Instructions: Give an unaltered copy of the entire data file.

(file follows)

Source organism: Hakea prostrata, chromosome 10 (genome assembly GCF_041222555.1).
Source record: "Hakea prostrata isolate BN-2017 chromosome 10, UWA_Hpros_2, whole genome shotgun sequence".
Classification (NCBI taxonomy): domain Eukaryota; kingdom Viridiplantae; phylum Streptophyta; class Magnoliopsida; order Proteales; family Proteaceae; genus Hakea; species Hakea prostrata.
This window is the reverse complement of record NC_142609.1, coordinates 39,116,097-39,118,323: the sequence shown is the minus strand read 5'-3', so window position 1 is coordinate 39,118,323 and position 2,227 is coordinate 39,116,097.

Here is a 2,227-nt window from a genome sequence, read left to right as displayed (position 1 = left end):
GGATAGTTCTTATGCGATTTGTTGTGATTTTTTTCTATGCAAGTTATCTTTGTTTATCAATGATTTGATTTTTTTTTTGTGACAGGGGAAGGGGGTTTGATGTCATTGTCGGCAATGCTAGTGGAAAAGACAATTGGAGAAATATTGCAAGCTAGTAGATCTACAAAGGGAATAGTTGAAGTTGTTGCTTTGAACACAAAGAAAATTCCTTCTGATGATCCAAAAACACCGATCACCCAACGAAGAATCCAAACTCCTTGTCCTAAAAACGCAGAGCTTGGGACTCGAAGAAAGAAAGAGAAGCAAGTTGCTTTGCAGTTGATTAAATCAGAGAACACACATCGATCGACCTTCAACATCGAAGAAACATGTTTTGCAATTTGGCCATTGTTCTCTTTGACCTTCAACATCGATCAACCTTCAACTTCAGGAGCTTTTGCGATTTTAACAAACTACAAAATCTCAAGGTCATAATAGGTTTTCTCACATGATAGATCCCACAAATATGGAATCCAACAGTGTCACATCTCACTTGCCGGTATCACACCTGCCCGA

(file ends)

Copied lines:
Source organism: Hakea prostrata, chromosome 10 (genome assembly GCF_041222555.1).
Source record: "Hakea prostrata isolate BN-2017 chromosome 10, UWA_Hpros_2, whole genome shotgun sequence".
Classification (NCBI taxonomy): domain Eukaryota; kingdom Viridiplantae; phylum Streptophyta; class Magnoliopsida; order Proteales; family Proteaceae; genus Hakea; species Hakea prostrata.
This window is the reverse complement of record NC_142609.1, coordinates 39,116,097-39,118,323: the sequence shown is the minus strand read 5'-3', so window position 1 is coordinate 39,118,323 and position 2,227 is coordinate 39,116,097.

Here is a 2,227-nt window from a genome sequence, read left to right as displayed (position 1 = left end):
GGATAGTTCTTATGCGATTTGTTGTGATTTTTTTCTATGCAAGTTATCTTTGTTTATCAATGATTTGATTTTTTTTTTGTGACAGGGGAAGGGGGTTTGATGTCATTGTCGGCAATGCTAGTGGAAAAGACAATTGGAGAAATATTGCAAGCTAGTAGATCTACAAAGGGAATAGTTGAAGTTGTTGCTTTGAACACAAAGAAAATTCCTTCTGATGATCCAAAAACACCGATCACCCAACGAAGAATCCAAACTCCTTGTCCTAAAAACGCAGAGCTTGGGACTCGAAGAAAGAAAGAGAAGCAAGTTGCTTTGCAGTTGATTAAATCAGAGAACACACATCGATCGACCTTCAACATCGAAGAAACATGTTTTGCAATTTGGCCATTGTTCTCTTTGACCTTCAACATCGATCAACCTTCAACTTCAGGAGCTTTTGCGATTTTAACAAACTACAAAATCTCAAGGTCATAATAGGTTTTCTCACATGATAGATCCCACAAATATGGAATCCAACAGTGTCACATCTCACTTGCCGGTATCACACCTGCCCGA